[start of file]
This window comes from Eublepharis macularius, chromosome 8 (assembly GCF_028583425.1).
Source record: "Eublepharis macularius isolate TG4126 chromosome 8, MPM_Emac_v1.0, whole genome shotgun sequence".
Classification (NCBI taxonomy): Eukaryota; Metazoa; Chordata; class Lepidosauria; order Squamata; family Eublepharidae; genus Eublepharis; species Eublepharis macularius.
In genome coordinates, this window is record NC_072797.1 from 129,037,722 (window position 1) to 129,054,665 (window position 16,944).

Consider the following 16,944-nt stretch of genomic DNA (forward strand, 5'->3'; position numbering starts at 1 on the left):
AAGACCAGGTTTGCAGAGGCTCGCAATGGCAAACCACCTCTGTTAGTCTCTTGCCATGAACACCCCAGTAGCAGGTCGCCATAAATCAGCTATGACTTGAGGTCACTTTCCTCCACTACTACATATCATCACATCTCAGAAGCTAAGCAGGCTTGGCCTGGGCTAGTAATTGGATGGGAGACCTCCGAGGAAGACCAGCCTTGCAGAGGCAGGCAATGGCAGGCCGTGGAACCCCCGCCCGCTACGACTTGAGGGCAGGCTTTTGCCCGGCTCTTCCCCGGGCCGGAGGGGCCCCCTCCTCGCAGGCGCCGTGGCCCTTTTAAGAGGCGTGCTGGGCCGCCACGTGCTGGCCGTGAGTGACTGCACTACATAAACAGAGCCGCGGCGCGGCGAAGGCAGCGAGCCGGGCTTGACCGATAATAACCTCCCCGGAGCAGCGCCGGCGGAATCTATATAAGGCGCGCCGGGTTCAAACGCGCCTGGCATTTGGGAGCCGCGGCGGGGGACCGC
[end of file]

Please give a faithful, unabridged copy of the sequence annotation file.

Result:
This window comes from Eublepharis macularius, chromosome 8 (assembly GCF_028583425.1).
Source record: "Eublepharis macularius isolate TG4126 chromosome 8, MPM_Emac_v1.0, whole genome shotgun sequence".
Classification (NCBI taxonomy): Eukaryota; Metazoa; Chordata; class Lepidosauria; order Squamata; family Eublepharidae; genus Eublepharis; species Eublepharis macularius.
In genome coordinates, this window is record NC_072797.1 from 129,037,722 (window position 1) to 129,054,665 (window position 16,944).

Consider the following 16,944-nt stretch of genomic DNA (forward strand, 5'->3'; position numbering starts at 1 on the left):
AAGACCAGGTTTGCAGAGGCTCGCAATGGCAAACCACCTCTGTTAGTCTCTTGCCATGAACACCCCAGTAGCAGGTCGCCATAAATCAGCTATGACTTGAGGTCACTTTCCTCCACTACTACATATCATCACATCTCAGAAGCTAAGCAGGCTTGGCCTGGGCTAGTAATTGGATGGGAGACCTCCGAGGAAGACCAGCCTTGCAGAGGCAGGCAATGGCAGGCCGTGGAACCCCCGCCCGCTACGACTTGAGGGCAGGCTTTTGCCCGGCTCTTCCCCGGGCCGGAGGGGCCCCCTCCTCGCAGGCGCCGTGGCCCTTTTAAGAGGCGTGCTGGGCCGCCACGTGCTGGCCGTGAGTGACTGCACTACATAAACAGAGCCGCGGCGCGGCGAAGGCAGCGAGCCGGGCTTGACCGATAATAACCTCCCCGGAGCAGCGCCGGCGGAATCTATATAAGGCGCGCCGGGTTCAAACGCGCCTGGCATTTGGGAGCCGCGGCGGGGGACCGC